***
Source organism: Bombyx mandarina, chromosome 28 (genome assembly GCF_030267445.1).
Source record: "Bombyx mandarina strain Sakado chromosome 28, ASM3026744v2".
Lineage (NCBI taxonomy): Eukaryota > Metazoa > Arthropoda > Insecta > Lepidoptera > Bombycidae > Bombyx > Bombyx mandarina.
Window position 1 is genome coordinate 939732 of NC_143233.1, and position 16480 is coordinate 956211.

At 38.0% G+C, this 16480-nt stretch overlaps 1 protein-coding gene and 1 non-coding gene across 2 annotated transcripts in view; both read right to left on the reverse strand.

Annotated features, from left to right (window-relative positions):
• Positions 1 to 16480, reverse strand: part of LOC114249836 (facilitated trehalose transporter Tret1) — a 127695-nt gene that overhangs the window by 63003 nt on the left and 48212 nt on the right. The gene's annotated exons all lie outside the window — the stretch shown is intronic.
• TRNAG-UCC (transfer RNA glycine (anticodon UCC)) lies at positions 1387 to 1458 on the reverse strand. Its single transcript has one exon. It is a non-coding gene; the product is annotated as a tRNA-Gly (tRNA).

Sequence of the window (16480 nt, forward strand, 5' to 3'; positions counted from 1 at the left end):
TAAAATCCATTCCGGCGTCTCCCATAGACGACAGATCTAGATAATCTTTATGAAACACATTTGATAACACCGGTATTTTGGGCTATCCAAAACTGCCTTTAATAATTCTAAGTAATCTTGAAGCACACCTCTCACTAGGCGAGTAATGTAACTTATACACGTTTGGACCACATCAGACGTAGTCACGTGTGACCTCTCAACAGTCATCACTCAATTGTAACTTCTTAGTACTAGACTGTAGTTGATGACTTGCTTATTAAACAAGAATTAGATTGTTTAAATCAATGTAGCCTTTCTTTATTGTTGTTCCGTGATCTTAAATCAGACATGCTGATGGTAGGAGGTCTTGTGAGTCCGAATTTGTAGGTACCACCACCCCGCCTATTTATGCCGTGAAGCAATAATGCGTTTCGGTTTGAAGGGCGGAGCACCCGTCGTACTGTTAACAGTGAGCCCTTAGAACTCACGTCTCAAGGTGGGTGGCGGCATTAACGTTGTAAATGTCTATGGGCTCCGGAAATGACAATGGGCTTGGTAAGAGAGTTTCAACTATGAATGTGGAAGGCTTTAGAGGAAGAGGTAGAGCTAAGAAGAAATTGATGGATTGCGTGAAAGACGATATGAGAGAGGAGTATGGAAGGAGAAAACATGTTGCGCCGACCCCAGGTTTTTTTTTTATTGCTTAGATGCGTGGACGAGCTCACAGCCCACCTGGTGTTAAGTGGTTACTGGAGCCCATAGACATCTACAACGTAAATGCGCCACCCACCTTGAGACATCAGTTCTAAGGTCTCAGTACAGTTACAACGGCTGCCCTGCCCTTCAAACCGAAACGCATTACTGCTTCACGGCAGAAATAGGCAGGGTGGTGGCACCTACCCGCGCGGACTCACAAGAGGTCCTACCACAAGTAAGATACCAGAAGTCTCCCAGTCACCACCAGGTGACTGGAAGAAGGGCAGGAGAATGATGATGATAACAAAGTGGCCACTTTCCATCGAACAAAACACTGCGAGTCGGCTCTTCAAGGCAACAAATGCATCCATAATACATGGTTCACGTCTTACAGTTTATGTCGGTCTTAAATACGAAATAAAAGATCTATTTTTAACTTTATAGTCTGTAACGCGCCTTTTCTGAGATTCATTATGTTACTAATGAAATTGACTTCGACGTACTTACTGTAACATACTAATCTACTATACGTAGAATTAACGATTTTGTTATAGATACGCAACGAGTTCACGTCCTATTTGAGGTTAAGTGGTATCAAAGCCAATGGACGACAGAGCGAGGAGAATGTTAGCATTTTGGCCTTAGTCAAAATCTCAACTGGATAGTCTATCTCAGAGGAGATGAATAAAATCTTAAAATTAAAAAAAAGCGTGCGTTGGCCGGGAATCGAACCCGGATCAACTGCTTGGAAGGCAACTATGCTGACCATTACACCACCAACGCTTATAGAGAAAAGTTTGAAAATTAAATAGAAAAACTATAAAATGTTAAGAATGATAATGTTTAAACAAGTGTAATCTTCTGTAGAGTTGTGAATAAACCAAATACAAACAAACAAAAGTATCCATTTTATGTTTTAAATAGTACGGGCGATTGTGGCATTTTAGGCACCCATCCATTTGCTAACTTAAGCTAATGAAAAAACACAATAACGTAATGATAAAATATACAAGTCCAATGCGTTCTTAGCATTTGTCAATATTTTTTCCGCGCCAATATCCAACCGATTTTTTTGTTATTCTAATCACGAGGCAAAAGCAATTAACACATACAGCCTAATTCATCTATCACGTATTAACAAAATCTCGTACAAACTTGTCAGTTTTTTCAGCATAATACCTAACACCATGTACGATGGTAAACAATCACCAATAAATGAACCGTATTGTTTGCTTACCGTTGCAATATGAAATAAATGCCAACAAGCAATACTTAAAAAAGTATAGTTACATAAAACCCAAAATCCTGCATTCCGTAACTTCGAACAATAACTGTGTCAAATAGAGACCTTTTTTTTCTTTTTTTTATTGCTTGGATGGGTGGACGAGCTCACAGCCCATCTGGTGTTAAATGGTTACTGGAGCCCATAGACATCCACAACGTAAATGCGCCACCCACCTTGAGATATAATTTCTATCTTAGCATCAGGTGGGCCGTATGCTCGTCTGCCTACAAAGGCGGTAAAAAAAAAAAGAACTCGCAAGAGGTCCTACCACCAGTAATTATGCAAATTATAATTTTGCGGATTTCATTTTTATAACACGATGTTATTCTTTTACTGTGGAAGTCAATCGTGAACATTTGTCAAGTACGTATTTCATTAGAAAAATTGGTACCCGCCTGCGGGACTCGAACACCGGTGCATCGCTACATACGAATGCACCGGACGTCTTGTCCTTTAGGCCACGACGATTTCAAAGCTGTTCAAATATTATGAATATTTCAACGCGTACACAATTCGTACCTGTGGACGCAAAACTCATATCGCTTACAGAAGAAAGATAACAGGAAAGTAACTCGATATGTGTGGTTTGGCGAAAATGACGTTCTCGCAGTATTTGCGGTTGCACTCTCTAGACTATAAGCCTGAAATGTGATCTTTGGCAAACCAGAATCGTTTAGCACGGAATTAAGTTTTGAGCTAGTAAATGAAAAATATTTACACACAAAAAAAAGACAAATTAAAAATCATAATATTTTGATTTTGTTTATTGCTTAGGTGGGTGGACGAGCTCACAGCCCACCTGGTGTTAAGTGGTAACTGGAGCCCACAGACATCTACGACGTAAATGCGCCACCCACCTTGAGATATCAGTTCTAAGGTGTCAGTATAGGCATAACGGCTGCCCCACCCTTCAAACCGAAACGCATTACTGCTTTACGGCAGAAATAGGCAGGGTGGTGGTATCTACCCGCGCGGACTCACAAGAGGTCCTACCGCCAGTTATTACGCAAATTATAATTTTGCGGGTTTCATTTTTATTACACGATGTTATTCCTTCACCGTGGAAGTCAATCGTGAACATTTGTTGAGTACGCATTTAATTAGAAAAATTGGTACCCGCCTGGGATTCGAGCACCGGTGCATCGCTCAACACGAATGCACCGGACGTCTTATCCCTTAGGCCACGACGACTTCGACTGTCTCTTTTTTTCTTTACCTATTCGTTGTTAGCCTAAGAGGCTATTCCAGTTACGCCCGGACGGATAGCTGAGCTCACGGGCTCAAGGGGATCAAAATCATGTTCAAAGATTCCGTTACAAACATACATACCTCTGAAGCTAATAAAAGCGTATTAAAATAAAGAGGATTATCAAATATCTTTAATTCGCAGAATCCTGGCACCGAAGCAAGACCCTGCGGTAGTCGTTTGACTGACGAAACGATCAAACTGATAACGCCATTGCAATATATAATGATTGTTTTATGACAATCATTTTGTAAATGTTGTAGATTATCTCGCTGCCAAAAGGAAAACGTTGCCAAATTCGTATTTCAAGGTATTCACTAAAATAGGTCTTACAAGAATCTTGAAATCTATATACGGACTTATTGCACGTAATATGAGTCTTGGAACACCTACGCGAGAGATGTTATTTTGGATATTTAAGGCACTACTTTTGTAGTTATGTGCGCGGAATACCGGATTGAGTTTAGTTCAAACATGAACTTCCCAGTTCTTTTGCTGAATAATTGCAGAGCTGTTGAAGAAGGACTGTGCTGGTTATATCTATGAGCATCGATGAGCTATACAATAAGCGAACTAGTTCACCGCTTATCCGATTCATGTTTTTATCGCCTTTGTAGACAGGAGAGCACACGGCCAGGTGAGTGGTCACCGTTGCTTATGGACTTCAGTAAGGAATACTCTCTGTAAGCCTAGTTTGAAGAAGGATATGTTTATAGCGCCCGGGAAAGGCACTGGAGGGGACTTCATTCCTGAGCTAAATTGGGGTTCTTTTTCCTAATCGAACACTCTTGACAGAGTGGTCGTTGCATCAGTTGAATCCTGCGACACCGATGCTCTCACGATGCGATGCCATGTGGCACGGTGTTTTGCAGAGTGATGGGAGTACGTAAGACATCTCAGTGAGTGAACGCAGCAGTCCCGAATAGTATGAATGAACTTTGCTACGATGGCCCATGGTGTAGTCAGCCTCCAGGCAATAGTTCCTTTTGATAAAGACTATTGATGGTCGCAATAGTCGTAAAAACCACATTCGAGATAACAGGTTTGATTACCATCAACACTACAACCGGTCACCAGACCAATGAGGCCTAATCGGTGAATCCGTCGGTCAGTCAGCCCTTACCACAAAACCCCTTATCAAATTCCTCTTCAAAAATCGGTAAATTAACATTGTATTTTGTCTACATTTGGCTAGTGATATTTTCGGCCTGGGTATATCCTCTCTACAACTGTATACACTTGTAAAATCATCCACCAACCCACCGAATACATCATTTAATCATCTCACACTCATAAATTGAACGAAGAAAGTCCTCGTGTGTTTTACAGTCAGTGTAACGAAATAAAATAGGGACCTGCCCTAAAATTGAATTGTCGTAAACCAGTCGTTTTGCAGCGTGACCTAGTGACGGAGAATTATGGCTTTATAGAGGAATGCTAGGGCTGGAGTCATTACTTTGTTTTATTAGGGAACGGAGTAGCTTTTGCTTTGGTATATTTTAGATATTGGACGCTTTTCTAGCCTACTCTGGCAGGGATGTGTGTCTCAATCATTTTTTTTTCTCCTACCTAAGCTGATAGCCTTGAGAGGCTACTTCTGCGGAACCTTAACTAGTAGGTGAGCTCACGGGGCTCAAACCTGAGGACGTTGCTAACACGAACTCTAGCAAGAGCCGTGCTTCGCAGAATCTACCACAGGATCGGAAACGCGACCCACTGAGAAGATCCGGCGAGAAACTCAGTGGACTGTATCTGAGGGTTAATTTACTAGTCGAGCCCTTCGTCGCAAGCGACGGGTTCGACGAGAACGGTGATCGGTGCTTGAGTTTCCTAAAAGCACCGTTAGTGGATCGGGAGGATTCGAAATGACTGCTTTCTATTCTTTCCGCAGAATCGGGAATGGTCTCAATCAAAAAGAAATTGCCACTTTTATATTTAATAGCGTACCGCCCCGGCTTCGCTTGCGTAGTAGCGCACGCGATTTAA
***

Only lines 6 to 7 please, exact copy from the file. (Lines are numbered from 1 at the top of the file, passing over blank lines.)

Annotated features, from left to right (window-relative positions):
• Positions 1 to 16480, reverse strand: part of LOC114249836 (facilitated trehalose transporter Tret1) — a 127695-nt gene that overhangs the window by 63003 nt on the left and 48212 nt on the right. The gene's annotated exons all lie outside the window — the stretch shown is intronic.